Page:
In a seemingly far-fetched assertion , Deputy minister of
Information, Publicity & Broadcasting Energy Mutodi has submitted that last week’s violent disturbances that rocked the country were a prophetic sign of the death of senior superstar Oliver ‘Tuku’ Mtukudzi who died on Wednesday afternoon in Harare.
Mutodi who is also a well published academic registered his sentiments on micro-blogging site Twitter.
“Events of the past week were prophetic of the death of a le,gend Oliver Mtukudzi. They were meant to allow him to give up his spirit saying, “I’ve United a Nation & built Peace. Yet my country remains troubled. I’ve done my bit & my works will continue to inspire many”. RIP Tuku wrote Mutodi.
Mutodi did not however ‘expagorate’ his statement and point out how exactly last week’s violent demonstrations against fuel price hike became a premonition of Tuku’s death.
Tuku died at Avenues clinic on Wednesday after a long battle with diabetes which he was diagnosed well before the fuel crisis.
He grew up in the dusty streets of Highfield, is on record for stating that his first song was his birth cry- he was born to sing!
He then cut his teeth in the industry in 1977 when he joined the Wagon Wheels, a band that also featured Thomas Mapfumo and the late James Chimombe.
Their single Dzandimomotera went gold and Tuku’s first album followed, which was also a major success.
Mtukudzi is also a contributor to Mahube, Southern Africa’s “supergroup” which had Steve Dyer and the late Hugh Masekela.
He has been involved in a lot of philanthropic work and his Pakare Paye Arts Centre in Norton gave birth to the careers of young artistes like Mbeu, Munya Matarutse,Gary Tight, Tsvete among others.
He has also collaborated with youthful musicians like Winky D , Ex Q and Pitschoe Lumiere of Diamond Musica.
His collaboration with Winky D is titled ‘Panorwadza Moyo’ where they talk about how death comes like a thief in the night. Indeed art mirrors reality because such (death) has visited the arts industry where it was robbed of a prolific songwriter.
Meanwhile, condolence messages keep pouring from across the globe with reputable channels like BET actually dedicating ‘Tribute to Tuku’ broadcast.Top South African soapie Generations had to hastily amend their script to fit in the news of Tuku’s death.
Back home ,government and President Emmerson Mnangagwa sent condolence messages to Tuku’s family amid massive calls by members from across the social strata to confer Tuku with a national hero status.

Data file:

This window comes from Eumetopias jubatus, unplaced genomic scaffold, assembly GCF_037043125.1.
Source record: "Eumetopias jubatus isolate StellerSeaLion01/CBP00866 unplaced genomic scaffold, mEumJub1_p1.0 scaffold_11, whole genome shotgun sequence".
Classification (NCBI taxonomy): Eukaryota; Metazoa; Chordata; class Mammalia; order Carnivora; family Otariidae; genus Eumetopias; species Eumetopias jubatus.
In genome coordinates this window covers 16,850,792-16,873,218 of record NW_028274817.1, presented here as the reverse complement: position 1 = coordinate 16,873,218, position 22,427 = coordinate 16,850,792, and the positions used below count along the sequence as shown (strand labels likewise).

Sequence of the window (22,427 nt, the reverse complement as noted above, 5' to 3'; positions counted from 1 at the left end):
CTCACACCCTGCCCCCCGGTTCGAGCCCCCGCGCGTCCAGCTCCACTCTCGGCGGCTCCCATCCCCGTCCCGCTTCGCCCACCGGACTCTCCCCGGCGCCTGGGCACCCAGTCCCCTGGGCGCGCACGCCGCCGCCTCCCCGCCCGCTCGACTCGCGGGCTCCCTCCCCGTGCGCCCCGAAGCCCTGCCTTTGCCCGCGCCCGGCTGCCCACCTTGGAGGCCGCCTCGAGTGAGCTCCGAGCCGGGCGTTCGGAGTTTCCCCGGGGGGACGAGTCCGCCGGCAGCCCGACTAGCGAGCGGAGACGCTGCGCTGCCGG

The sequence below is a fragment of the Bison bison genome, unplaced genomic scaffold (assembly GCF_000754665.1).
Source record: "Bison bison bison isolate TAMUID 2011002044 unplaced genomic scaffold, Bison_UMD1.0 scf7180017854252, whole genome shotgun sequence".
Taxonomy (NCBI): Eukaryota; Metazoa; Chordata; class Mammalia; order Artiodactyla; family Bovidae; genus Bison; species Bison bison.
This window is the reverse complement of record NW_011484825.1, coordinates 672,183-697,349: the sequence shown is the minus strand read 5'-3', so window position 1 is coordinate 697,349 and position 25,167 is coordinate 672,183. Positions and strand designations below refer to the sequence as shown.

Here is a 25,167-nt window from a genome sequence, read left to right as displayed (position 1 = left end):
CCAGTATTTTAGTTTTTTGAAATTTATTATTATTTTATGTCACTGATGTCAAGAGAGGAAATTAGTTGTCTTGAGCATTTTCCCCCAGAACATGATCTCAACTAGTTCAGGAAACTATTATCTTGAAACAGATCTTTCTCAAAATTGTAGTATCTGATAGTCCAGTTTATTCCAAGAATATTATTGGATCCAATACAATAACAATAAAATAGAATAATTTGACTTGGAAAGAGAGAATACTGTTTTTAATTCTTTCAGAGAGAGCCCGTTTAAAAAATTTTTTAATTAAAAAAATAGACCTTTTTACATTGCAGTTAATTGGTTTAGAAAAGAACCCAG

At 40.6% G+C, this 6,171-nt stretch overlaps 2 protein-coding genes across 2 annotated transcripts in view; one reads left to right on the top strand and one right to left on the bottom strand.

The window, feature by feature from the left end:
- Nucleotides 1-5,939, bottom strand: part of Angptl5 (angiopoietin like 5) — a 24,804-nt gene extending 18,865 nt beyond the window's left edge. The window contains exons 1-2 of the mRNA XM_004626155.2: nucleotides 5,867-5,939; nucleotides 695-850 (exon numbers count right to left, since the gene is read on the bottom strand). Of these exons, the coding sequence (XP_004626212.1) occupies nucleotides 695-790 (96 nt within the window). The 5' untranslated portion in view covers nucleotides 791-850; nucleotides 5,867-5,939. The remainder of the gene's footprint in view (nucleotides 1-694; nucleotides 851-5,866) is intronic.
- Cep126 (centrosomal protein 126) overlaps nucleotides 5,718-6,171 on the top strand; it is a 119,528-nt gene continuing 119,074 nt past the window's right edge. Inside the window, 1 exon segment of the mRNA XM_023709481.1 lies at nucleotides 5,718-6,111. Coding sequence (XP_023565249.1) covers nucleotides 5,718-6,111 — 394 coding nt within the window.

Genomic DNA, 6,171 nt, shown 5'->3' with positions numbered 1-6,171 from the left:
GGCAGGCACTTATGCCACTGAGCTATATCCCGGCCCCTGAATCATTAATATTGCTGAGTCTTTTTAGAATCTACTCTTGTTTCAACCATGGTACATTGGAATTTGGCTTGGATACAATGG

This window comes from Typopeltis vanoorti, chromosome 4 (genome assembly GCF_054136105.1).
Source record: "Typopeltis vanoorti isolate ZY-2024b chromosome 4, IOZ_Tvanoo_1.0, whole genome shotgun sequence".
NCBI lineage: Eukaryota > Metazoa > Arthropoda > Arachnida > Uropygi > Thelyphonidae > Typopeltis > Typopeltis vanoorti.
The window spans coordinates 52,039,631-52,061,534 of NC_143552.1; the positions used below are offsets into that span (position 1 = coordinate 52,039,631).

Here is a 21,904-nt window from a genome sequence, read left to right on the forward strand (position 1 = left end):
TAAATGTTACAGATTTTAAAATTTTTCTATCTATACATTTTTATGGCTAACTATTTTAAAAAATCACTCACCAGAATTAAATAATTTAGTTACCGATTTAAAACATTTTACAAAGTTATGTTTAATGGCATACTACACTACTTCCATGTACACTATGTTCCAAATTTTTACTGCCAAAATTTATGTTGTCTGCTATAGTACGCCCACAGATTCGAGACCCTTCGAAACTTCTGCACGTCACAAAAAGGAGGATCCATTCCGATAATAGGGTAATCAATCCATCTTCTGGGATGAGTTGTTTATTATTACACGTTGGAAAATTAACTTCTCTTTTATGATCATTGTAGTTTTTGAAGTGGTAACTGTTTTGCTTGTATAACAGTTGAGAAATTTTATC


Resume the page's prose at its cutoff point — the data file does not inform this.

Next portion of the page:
Top ZANU PF officials told this publication on Wednesday that consultations are already underway to relay the request to government and Mnangagwa.
The new dispensation has opened democratic space which has seen major metamorphosis in how government conducts business.
In the previous administration the national shrine was reserved for war veterans and liberation war heroes, but Mnangagwa made a shift which saw him declare Professor Phinias Makhurane a national hero.
He (Makhurane) is the founding Vice-Chancellor of National University of Science and Technology (NUST)
His family however requested to bury him at their rural home but government recognised his contribution in the education sector.
In the same breadth, Tuku’s immense contribution in the arts and human rights sector do not need a rocket scientist to discern- its plain to see!
He has championed the importance of Wills and Inheritance through his participation in the Jesesi Mungoshi led movie Neria.
The late Tuku has featured in movies like Jit where he condemned early child marriages.
He was also a principled man who would use music to challenge the system for instance in his hit song Bvuma, which was perceived to have been an attack on former President Robert Mugabe for clinging on to power for a long time.
He has however always declared that he writes his songs to touch people’s hearts with no intention of any political overtones.
Tuku is survived by his wife Daisy and several children.
Funeral arrangements are yet to be announced but mourners are gathered at his house in Knowe, Norton.
He was 66.